• Speed of the greens. For the first part of your bunker shot, the ball is going to fly through the air toward the target. At some point, however, it is going to come down, and the rest of the shot will take place on the ground. Assuming your shot has landed on the green, you will need to account for the speed of the greens as you attempt to calculate how far the shot is going to travel before coming to rest. Obviously, playing a bunker shot to a fast green means you should expect the ball to roll out further than it would on a slow green.
  • Wind. Believe it or not, the wind can actually play a notable role in how far your greenside bunker shots will travel. That might be surprising for such a short shot, as you usually wouldn’t figure the wind into your equation when hitting a short chip or pitch. Out of the bunker, however, you’ll likely notice that some wind conditions can be rather impactful – especially when playing directly into the wind. If you hit a bunker shot straight into a strong breeze, expect the ball to ‘stand up’ a bit in the air and stop quickly when it lands. Going in the opposite direction, a shot you play downwind may fly flatter and have a little more roll out. The impact of the wind on your greenside bunker shots usually won’t be as significant as the role that the condition of the sand plays, but it is still something to keep in mind.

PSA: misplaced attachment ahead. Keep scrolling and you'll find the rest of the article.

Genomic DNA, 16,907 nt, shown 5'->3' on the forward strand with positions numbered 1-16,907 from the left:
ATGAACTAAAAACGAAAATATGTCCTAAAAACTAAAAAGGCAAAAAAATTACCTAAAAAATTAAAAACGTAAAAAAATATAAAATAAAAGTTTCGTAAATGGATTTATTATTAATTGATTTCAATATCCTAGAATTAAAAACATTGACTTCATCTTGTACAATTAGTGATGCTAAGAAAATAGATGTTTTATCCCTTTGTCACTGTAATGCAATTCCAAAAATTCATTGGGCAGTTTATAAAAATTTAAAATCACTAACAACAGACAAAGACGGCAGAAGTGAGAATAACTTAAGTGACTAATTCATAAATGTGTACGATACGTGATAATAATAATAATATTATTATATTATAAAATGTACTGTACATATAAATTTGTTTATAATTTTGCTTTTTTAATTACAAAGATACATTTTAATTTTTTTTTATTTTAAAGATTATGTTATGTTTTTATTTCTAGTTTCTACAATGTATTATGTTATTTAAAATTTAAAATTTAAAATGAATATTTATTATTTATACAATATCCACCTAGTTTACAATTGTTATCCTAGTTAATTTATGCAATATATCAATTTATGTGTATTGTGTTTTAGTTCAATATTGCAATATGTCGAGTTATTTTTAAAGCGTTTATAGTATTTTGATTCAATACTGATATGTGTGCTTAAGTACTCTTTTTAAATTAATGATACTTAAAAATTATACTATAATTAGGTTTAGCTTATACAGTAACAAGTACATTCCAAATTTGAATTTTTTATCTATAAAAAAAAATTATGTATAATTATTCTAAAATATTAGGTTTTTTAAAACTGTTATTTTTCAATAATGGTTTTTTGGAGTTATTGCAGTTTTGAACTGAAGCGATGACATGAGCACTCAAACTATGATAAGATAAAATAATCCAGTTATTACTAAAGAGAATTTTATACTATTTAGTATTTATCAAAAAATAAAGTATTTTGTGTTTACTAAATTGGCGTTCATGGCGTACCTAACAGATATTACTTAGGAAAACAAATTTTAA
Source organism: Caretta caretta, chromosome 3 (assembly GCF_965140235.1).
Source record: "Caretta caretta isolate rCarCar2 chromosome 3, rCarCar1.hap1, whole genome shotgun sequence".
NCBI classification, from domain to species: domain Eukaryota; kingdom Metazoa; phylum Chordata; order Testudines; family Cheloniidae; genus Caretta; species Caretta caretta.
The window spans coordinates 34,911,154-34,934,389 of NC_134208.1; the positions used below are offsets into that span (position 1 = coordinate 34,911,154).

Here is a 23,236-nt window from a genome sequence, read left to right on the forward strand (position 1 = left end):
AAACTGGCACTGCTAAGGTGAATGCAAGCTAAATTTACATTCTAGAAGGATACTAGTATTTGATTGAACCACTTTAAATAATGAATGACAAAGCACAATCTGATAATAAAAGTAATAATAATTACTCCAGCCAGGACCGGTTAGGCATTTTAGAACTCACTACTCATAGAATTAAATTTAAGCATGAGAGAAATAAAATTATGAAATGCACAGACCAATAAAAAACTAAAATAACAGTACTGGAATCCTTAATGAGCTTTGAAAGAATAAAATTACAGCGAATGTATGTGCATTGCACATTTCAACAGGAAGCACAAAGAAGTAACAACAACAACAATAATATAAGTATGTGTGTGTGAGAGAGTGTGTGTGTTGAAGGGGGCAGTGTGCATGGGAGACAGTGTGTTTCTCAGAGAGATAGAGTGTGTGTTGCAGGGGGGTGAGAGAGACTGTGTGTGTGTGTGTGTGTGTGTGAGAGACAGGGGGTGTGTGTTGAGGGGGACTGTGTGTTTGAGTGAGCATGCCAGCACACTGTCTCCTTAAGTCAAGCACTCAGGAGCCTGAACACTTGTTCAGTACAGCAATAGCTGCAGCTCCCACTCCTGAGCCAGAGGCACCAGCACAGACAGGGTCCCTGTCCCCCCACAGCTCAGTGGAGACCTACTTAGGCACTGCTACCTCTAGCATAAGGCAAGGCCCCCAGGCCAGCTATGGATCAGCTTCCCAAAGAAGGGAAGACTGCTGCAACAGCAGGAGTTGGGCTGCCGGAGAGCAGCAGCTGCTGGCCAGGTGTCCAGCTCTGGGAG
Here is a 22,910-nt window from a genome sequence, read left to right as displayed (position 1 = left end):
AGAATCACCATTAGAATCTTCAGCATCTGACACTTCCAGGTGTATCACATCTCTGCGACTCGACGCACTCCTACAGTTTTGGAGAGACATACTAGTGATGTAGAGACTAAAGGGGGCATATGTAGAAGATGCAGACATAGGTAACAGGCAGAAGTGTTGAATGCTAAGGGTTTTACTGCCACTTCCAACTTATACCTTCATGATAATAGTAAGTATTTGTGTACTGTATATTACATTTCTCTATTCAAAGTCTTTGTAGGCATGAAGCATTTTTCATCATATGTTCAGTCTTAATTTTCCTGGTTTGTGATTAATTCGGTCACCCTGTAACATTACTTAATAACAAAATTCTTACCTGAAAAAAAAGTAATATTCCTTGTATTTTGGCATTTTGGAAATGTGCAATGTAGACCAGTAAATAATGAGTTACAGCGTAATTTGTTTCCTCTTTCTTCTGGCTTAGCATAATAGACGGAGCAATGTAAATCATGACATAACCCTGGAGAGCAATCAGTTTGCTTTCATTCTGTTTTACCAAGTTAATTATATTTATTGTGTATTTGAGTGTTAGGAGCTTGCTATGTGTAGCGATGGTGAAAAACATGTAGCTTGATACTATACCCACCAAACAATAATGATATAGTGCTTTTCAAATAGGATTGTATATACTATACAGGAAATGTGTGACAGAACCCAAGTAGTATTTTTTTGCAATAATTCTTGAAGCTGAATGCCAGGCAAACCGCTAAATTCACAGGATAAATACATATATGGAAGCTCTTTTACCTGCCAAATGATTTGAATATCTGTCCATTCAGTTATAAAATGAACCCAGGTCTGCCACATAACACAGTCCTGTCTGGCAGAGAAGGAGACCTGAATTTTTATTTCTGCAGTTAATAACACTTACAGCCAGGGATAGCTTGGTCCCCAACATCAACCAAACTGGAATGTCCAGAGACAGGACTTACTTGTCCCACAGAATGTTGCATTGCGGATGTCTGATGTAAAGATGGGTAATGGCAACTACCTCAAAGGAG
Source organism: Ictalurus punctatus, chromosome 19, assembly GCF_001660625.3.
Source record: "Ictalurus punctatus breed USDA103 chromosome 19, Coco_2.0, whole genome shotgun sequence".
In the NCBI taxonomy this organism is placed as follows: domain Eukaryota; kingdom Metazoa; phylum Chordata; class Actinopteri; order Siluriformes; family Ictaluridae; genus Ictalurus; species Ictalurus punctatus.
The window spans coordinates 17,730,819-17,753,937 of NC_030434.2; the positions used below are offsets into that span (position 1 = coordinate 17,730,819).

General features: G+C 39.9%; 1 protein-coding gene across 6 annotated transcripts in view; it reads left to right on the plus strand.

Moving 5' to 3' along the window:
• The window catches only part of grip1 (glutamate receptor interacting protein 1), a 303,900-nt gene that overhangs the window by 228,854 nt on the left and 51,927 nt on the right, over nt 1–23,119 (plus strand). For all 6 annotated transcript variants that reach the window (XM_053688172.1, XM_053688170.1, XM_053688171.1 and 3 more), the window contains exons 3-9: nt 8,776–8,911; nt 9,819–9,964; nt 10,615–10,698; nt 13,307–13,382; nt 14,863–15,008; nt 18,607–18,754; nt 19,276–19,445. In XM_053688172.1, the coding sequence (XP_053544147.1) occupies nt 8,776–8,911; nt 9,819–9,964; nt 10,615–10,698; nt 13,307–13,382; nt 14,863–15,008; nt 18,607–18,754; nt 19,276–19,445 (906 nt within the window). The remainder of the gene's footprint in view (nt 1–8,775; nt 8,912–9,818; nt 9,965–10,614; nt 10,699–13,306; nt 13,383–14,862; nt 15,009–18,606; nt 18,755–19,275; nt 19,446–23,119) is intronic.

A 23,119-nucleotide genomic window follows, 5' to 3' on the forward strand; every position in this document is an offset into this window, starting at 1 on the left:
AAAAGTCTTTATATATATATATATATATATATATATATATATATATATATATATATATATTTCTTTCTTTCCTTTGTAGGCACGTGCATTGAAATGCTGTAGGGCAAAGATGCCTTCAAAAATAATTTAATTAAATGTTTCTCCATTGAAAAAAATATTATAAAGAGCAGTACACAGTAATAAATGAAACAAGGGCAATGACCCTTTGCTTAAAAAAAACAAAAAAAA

Hitting bunker shots the proper distance is not an easy task, in large part because of the sheer number of variables involved. The list above is a good start, and you’ll probably encounter even more variables when actually out on the course. Don’t let this challenge overwhelm you – instead, rise to the challenge and commit yourself to improving consistently as time goes by. A little bit at a time, you can get better and better and blasting the ball out of the sand with just the right speed and trajectory to settle the shot near the hole.

An Imperfect Science

An Imperfect Science